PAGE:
Judge continues to hold “pit bull” to be a “breed,” rather than traits common to fighting dogs
MONTREAL, Quebec––Quebec Superior Court Judge Louis Gouin on October 5, 2016 extended his October 3, 2016 delay of enforcement of the newly adopted Montreal ban on pit bulls until such time as all litigation against it is heard and the ban is held to be legal under Quebec and Canadian law.
This could mean a delay of years while lower courts review the multiple cases filed against the Montreal ban by the Montreal SPCA and other pit bull advocates, and the verdicts, whichever way they go, proceed through appeals.
Judge Gouin had already all but ordered the Montreal city council to amend the definition of “pit bull” in the ordinance.
Judge rejected argument based on “common sense”
In so doing, Gouin interpreted “pit bull” to be a “breed,” the traits of which might be extinguished after a specific number of crosses with other breeds, rather than a morphological type, the dangerous characteristics of which might be intensified by out-crosses to enhance traits such as size, speed, and jumping ability.
Montreal city attorney René Cadieux on October 5, 2016 argued unsuccessfully that applications of common sense should be sufficient to ensure fair and effective enforcement of the Montreal bylaw.
Definition in bylaw
Adopted on September 28, 2016 by a vote of 37-23, the bylaw forbids Montrealers from acquiring any new American pit bull terriers, American Staffordshire terriers, bull-Staffordshire terriers, and/or other dogs bred from crosses with the listed breeds, or who have similar morphological characteristics. This is the definition of “pit bull” which has already been upheld by every level of court in Ontario and was accepted on appeal by the Supreme Court of Canada, after Ontario banned pit bulls in 2005.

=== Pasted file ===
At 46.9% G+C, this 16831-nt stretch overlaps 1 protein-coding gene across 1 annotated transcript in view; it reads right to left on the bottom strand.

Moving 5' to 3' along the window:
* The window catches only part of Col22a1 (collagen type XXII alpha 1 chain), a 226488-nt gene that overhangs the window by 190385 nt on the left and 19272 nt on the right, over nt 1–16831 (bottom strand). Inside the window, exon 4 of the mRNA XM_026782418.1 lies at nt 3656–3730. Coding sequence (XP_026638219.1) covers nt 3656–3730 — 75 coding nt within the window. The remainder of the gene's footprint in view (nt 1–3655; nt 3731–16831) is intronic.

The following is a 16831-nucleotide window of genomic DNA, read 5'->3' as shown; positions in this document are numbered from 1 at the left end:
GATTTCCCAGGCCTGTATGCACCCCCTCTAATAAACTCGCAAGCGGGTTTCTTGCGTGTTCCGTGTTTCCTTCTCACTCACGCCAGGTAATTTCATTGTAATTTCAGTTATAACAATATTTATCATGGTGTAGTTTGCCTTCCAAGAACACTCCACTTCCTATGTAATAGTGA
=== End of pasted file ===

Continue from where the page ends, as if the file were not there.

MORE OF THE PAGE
Pit bulls already in Montreal are allowed to stay, providing that they are licensed, vaccinated, and kept leashed and muzzled when in public places.
In the event of disputes over the identities of individual dogs, provincial or municipal courts could be asked to rule on appeal, Cadieux said.
Accepted all Montreal SPCA arguments
As well as accepting whole the Montreal SPCA argument that the Montreal definition of “pit bull” is too broad, Judge Gouin endorsed the Montreal SPCA contention that the pit bull ban may violate the 2015 Quebec provincial Act on the welfare and safety of animals, the first significant update of Quebec humane law since 1892.
Explained Christiane Desjardins of La Presse, “The law states that animals are not goods, and are endowed with sensitivity and biological imperatives. It is forbidden to cause an animal to be in distress, and obligations in this sense are imposed [upon city ordinances], the judge noted.
Municipal Powers Act
“On the other hand,” Desjardins continued, “Article 63 of the Municipal Powers Act allows a municipality to impound, sell or remove any ‘stray or dangerous’ animal. But Judge Gouin assessed that the Montreal bylaw definitions of ‘pitbull-type dog’ and ‘dog prohibited’ clearly aim at a very broad category of dogs, most of whom are not dangerous, he said, ‘according the true sense of the word.’”
In this regard, Judge Gouin was himself imprecise, since Article 63 of the Municipal Powers Act does not define “dangerous” in any “sense of the word.”
Rather, Article 63 of the Municipal Powers Act leaves the apprehension of what might be considered “dangerous” to local authorities to decide.
Following Judge Gouin’s October 5, 2016 verdict, the Montreal city council has three options: to appeal to a higher court to lift Gouin’s temporary restraining order pending resolution of all lawsuits brought against the pit bull ban, which would be an unlikely approach; to amend or rescind the pit bull ban, according to Gouin’s recommendations; or to hold off on enforcement of the pit bull ban while the further appeals proceed.